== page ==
Marianne Williamson’s ‘abusive’ treatment of 2020 campaign staff revealed

Interviewees say the bestselling author and spiritual advisor subjected her employees to unpredictable and explosive bouts of anger. They said Williamson could be cruel and demeaning to her staff and her behavior went far beyond the typical stress of a grueling presidential cycle.

“It would be foaming, spitting, uncontrollable rage,” said a former staffer who, like most people who spoke with POLITICO, was granted anonymity due to fear of being sued for breach of non-disclosure agreements. “It was traumatic. And the experience, in the end, was terrifying.

Williamson would throw his phone at staffers, according to three of those former staffers. Her outbursts could be so loud that two former aides recounted at least four occasions when hotel staff knocked on her door to check on the situation. In one instance, Williamson got so mad at the logistics of a South Carolina campaign trip that she felt poorly planned that she pounded on a car door until her hand started to stick. swell, according to four former staffers. Ultimately, she had to go to an urgent care facility, they said. The 12 former staff members interviewed recalled instances of Williamson yelling at people until they started crying.

When presented with details of POLITICO’s reporting, Paul Hodes, a former US congressman who served as Williamson’s 2020 New Hampshire state executive, said those descriptions reflected his own experience working with She.

“These reports of Ms. Williamson’s behavior are consistent with my observations, consistent with contemporaneous discussions I have had of her conduct with staff members, and entirely consistent with my own personal experience with her behavior on multiple occasions,” did he declare.

In an email to POLITICO, Williamson said such accusations of her behavior were “libelous” and “categorically false.”

“Former staffers trying to score points with the political establishment by smearing me might be good for their careers, but the intention is to distract from the important issues facing the American people,” a- she declared. “This presidential campaign expects concerted efforts to dismiss and denigrate us. But the amplification of outright lies shouldn’t happen.

In the same email, Williamson denied ever throwing a phone at staff members. But she admitted she went to urgent care after getting upset and hitting her hand on a car door, but said a ‘car door is not a person. I would never physically harm anyone. She also acknowledged that there was an occasion when she raised her voice in a hotel room and someone came to see what was going on. “I find it hard to believe people in politics have never raised their voices before,” she said.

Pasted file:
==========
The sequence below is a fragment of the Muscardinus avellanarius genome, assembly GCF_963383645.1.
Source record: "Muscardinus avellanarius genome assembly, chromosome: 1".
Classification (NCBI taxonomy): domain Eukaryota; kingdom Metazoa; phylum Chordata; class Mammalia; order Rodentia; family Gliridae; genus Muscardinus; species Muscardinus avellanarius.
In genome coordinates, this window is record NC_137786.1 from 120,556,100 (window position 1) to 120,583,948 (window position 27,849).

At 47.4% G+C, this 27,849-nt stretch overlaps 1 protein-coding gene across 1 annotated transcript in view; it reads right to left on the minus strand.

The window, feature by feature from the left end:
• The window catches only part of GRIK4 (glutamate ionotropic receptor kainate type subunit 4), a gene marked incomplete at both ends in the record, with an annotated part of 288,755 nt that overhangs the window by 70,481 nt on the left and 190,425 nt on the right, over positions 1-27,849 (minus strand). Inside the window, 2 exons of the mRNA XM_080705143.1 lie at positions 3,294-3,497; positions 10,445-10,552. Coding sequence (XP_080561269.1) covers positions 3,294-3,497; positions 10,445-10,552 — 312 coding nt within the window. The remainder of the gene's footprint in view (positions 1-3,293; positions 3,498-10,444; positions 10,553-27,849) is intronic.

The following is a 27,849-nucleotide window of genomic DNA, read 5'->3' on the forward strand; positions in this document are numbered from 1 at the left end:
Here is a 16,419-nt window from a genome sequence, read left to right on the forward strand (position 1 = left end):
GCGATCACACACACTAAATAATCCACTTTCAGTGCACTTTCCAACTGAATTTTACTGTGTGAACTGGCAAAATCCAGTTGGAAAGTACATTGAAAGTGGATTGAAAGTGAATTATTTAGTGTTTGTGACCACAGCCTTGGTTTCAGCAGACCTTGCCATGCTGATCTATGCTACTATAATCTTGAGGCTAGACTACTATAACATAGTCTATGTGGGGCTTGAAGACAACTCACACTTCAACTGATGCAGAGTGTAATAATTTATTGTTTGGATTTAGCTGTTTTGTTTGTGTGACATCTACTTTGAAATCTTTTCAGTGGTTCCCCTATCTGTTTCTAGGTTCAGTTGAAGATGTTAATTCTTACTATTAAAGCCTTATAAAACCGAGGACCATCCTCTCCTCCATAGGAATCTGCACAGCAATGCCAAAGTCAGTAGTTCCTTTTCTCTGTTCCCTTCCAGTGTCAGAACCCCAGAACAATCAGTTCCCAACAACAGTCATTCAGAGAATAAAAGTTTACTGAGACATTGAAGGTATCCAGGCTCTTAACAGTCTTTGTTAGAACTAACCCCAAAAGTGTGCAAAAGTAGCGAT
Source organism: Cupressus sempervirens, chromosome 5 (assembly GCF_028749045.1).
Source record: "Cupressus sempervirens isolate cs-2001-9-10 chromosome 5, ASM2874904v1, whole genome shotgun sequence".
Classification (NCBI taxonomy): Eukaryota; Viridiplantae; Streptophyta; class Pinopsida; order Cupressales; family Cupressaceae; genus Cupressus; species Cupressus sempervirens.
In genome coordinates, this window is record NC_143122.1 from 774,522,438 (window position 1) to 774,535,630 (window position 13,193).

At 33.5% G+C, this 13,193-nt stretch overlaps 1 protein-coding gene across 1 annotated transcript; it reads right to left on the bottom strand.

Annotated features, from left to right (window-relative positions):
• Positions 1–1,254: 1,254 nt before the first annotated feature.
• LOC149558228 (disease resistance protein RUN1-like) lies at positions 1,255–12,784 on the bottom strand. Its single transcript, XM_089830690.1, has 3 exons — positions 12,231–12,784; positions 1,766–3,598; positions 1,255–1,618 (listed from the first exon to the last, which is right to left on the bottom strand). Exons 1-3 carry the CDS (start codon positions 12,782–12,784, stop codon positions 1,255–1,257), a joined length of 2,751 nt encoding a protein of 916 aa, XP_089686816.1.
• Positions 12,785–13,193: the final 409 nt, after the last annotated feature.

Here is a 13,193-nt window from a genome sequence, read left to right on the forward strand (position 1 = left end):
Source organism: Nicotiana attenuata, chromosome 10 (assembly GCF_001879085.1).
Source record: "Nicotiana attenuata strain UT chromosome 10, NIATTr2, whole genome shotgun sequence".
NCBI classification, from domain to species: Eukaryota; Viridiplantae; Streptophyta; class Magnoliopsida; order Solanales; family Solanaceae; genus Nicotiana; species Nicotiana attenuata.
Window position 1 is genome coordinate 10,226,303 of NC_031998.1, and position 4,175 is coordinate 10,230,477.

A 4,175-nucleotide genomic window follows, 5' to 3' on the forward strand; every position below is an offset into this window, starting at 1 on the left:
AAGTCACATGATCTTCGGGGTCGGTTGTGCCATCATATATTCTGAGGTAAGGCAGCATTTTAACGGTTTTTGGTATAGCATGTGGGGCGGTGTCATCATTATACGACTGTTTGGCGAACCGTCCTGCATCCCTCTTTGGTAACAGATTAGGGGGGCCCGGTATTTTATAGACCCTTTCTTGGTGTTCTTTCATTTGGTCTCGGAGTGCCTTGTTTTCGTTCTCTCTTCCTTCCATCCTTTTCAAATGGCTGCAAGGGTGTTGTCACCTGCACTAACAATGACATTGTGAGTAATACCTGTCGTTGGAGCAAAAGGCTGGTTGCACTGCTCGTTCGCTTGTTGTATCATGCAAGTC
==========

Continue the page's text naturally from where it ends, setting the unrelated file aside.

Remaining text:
Former staff members interviewed noted that harsh criticism from bosses tends to be unfairly directed at female leaders. But they also pointed out that Williamson’s behavior was beyond acceptable, regardless of gender. Although Williamson is unlikely to defeat President Joe Biden in the 2024 Democratic presidential primary, they said they were motivated to come forward now to warn people who were considering working on his campaign about his treatment of staff. .

Those former aides said Williamson’s behavior was hard to predict. She berated staff members for seemingly unimportant things, such as whether they had booked a hotel room with a walk-in shower and not a bath, they said. She would tell her staff to cancel an event, only to change her mind a day later and accuse them of trying to undermine her campaign. She was obsessed with the physical appearance of others and ridiculed staff members for being overweight, according to four former aides. Williamson said she “never made fun of anyone for her weight.”

“She would be caught in these vicious emotional loops where she would scream and scream hysterically,” said a second former staffer. “It was day after day after day. It wasn’t that she was having a bad day or a bad time. It was just boom, boom, boom – and often for no legitimate reason.

During her year-long run, Williamson burned two campaign managers, several state managers, field organizers and volunteers. Some were fired, but others said they quit because of the culture of the countryside.